# pYro's puzzle #1: Increment this.

Hi all,

Over the years I've encountered some great topics regarding C++ that I found interesting enough to archive in my 'box o stuff'. As I have nothing better to do on a Wednesday night, I'll convey this information via interpretive dance in puzzle form for anybody else looking for a time passer.If you know the answer hold off a little ( or for a few posts between Q & A ) for people to have a crack. If people like these sorts of things, I'll post more.

And before anyone asks, I'm not trying to get someone to do my homework.

#1 Increment This

For the first entry, here is my own extension to a common puzzle. This requires a short preface.

Take the code below, what is printed to the serial monitor? ( not the question )

``````int i = 0;
int j = 1;

Serial.println( i+++j, DEC );
``````

For those of you who haven't seen this, it is a classic example of 'order of evaluation', without looking at associativity, operator precedence defines how this is evaluated.

http://en.wikipedia.org/wiki/Operators_in_C_and_C%2B%2B#Operator_precedence

| Precedence | | Operator | | - | - | - | | 1 | | ++ ( Suffix increment ) | | 2 | | ++ ( Prefix increment ) | | 2 | | + ( Unary plus ) |

So... The suffix operator has precedence, and the code is:

``````i++ + j; //( i Suffix increment ) + j
``````

rather than:

``````i + ++j; //i + ( j prefix increment )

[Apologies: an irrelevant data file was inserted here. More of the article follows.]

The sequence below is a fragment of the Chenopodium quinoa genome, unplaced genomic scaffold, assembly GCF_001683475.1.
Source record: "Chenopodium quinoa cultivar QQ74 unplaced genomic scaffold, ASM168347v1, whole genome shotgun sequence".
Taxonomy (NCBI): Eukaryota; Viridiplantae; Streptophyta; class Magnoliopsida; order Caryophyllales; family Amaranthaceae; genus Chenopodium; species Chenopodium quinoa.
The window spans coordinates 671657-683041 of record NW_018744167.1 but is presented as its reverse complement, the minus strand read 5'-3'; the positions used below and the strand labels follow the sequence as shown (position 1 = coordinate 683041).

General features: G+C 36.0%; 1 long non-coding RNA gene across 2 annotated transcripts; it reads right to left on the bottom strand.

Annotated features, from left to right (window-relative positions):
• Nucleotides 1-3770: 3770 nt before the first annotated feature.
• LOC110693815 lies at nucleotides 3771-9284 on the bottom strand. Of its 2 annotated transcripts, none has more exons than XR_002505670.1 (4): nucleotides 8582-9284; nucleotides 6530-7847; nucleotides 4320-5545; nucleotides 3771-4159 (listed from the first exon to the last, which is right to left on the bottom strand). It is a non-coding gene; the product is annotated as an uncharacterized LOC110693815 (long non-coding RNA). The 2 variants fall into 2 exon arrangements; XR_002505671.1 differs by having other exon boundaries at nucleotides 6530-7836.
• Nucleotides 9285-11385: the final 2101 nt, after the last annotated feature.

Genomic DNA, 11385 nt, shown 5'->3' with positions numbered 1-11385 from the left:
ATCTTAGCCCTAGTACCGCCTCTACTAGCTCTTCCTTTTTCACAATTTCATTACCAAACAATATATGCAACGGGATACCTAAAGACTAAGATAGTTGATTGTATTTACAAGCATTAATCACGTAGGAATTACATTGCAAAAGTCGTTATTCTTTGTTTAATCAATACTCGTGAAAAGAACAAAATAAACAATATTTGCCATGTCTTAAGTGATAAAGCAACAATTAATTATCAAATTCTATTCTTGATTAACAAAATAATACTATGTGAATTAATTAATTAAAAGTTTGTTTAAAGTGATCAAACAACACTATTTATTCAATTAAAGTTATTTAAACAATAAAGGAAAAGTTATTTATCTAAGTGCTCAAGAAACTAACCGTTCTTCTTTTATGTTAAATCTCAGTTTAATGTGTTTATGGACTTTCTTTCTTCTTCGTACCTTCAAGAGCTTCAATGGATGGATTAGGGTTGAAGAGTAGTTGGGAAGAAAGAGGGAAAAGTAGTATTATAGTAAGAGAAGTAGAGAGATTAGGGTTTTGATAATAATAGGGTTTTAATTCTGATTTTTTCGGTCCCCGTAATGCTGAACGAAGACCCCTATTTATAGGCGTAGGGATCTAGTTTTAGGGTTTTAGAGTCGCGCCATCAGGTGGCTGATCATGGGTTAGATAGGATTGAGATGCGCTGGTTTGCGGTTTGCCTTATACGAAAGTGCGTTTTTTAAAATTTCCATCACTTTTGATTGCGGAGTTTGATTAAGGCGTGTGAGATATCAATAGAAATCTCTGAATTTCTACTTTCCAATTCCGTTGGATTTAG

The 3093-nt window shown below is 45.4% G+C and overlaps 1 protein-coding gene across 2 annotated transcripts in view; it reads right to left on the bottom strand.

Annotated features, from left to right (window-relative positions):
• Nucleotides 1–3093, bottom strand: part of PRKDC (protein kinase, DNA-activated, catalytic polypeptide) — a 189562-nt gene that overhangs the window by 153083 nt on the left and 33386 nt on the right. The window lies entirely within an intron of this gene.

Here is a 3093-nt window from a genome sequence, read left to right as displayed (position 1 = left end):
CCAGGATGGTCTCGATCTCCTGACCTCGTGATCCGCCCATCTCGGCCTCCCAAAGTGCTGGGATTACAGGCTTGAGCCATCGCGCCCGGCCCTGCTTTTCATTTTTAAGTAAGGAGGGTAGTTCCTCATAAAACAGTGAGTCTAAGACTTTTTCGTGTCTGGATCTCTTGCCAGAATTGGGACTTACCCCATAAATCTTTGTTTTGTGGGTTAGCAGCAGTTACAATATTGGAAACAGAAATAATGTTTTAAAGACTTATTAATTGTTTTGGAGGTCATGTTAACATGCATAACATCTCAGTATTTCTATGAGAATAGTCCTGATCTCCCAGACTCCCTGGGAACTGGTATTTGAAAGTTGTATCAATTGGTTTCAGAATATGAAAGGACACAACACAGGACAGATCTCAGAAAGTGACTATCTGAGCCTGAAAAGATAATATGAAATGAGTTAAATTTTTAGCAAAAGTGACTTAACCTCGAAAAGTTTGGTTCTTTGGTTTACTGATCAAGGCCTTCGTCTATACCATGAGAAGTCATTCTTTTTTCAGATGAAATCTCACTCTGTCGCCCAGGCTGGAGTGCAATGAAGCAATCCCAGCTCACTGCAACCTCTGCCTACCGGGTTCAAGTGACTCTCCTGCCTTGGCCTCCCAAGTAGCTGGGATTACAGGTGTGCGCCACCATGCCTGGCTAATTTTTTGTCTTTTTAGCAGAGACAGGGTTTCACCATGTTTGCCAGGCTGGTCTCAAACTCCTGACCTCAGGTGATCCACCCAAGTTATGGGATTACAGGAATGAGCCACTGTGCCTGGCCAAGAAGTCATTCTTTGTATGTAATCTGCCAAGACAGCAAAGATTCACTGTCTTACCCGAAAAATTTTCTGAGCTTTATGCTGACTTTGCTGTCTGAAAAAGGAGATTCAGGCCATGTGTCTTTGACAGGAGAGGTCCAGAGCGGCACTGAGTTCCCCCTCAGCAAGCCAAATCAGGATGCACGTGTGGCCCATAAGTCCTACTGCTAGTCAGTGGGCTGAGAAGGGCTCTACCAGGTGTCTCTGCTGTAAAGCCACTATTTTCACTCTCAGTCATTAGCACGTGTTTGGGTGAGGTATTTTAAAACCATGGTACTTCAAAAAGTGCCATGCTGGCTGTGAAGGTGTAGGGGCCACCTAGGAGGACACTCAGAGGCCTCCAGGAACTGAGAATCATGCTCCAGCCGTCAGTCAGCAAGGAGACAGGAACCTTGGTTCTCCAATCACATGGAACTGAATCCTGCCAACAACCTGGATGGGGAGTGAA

``````

As you can see operator precedence explains why this works... Or does it.

Why does the code below fail to compile while the two equivalent versions beneath it compile fine?

``````i+++++j;
``````
``````i++ + ++j;
i+++ ++j;
``````

Hint #1: the answer is not related to the spaces in the code, if you believe this is the answer, explain why the spaces didn't cause error with the version: 'i+++j'

Hint #2

``````i++++j;
``````

Cheers.

I'll bump it back up for others to see anyway. This may be difficult, but I thought it was a good one for a first, the next one I have planned should be a little easier.

I'll play along.

Hint #2 fails to compile because of the way C combines characters into diagraphs to create a lexical unit and operator precedence. The compiler sees this...

``````i++++j;
``````

...as...

``````( ( i ++ ) ++ ) j ;
``````

From the perspective of the outer operator (the second ++), the expression is...

``````( ( i + 1 ) ++ ) j ;
``````

...which fails to compile because the increment operator requires a variable (an "lvalue") as the operand.

The five pluses is just an extension of the above...

``````i+++++j;
``````

...is seen as...

``````i ++ ++ + j ;
``````
``````( ( i ++ ) ++ ) + j ;
``````

Yup, you got it, nice answer too.

C or C++ hasn't even come into play when this occurs, this happens even before macros are expanded. The tokenizer creates the largest possible token from the source input, so the token '++' is considered before '+'.

pYro_65: I'll convey this information via interpretive dance in puzzle form ...

I'd prefer interpretive dance. A YouTube video will be an acceptable medium.

Using this dance troop... http://www.military.com/video/forces/navy/gangnam-style-usna-spirit-spot/1845842268001/